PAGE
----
The optimism that executives feel about their own hospital or healthcare group may come from a sense that an individual organization can adapt to industry changes, said Jenny Edwards, Commercial Banker in the healthcare practice at J.P. Morgan. “You can control certain factors, and make adjustments to compensate for the headwinds.”
For 61 percent of respondents, the focus is on attracting new patients, followed by expanding target markets or lines of business (53 percent), and expanding or diversifying product and service offerings (44 percent). Hospitals, for example, have worked to add more patients to their broader healthcare system by opening clinics for urgent care or physical therapy, Edwards said.
As patient habits change, hospital systems have needed to become more consumer-focused, Edwards said. Patients are more likely to shop around for their care, expect transparent pricing and review healthcare workers on social media sites. This “retail-ization” trend in healthcare is accelerating, Edwards said. “You can shop for healthcare like you would a new pair of jeans.”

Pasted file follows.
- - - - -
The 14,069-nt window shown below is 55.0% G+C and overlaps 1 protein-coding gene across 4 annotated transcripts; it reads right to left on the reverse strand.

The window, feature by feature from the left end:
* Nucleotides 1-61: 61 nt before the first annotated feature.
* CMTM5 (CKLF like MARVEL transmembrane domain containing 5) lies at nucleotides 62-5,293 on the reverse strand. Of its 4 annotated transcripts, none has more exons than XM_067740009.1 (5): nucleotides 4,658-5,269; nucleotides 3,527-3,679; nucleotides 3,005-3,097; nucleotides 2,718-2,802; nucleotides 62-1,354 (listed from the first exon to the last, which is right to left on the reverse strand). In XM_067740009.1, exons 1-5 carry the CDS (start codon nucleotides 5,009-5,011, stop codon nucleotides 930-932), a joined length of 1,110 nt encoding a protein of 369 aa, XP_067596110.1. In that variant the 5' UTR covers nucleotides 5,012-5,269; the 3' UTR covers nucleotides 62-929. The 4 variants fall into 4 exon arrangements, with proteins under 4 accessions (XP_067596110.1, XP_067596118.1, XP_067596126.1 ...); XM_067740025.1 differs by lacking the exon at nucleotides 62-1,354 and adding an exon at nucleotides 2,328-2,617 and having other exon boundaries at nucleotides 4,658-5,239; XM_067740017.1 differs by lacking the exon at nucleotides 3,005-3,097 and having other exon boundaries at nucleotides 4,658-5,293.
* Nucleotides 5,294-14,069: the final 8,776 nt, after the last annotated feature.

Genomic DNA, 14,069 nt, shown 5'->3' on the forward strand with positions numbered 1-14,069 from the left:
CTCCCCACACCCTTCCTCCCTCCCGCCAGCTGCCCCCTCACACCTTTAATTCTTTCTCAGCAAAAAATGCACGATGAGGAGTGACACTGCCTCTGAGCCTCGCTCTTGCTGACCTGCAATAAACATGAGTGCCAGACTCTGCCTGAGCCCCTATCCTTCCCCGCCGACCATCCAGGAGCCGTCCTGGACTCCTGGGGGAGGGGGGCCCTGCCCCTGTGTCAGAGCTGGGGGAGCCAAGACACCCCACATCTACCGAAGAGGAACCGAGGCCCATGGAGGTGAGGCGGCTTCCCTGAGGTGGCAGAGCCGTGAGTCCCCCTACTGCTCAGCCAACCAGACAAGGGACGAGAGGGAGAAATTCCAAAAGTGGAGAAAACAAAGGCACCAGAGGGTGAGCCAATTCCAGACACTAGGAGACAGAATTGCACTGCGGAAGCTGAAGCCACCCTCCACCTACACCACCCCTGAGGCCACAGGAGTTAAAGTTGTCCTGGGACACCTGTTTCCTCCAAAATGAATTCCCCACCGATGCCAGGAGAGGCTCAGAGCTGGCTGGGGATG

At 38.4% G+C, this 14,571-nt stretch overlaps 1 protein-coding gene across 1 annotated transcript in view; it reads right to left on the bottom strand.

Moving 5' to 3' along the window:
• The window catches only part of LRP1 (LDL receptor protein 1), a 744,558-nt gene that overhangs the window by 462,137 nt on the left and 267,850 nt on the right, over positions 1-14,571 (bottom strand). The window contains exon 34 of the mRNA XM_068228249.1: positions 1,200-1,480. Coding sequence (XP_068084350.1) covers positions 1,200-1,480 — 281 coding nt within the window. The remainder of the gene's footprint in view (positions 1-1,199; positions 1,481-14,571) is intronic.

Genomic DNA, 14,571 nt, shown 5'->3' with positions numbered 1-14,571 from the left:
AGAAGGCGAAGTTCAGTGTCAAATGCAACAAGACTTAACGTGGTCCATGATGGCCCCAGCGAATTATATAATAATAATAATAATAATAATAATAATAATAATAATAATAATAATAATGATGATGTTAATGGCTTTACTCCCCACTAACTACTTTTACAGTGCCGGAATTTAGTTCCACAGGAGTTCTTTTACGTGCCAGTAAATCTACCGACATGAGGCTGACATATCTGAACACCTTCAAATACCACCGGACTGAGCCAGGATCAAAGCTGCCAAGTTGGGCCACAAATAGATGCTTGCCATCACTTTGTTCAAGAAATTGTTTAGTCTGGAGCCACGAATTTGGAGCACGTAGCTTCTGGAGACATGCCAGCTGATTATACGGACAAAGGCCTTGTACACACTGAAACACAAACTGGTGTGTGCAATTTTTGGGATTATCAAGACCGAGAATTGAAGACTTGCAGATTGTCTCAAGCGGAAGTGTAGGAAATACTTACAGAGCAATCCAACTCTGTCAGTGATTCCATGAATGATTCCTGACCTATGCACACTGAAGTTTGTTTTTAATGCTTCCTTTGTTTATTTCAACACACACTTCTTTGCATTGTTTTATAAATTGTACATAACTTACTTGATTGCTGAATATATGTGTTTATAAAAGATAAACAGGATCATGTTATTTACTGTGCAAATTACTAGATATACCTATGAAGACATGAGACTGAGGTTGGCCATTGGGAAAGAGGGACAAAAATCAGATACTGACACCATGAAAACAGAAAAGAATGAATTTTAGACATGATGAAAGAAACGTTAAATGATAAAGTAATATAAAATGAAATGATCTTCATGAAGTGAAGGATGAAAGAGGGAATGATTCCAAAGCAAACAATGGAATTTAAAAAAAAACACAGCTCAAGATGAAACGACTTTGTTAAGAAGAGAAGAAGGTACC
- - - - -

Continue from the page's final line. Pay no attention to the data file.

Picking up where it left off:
The talent shortage is top of mind for many healthcare executives, with 92 percent of survey respondents saying they were at least somewhat concerned with finding candidates with the right skill set. For 35 percent of respondents, the talent shortage is one of their top three challenges.
For those respondents who expressed concern, the most difficulty arises in filling positions for physicians (52 percent) and nurses (46 percent). To address the challenge, 76 percent said they expect to increase compensation of their staff over the next 12 months. According to 37 percent of respondents, the talent pool’s high compensation expectations factor into the shortage.
The talent shortage is an issue across the industry, Williams said, and burnout among doctors and nurses presents an ongoing problem. One contributing cause could be evolving changes in daily practice, with considerably more time today spent on electronic medical record entries and less on patient care. Williams said, “Doctors are getting frustrated. The problem is trying to replace those doctors as they quit practicing.”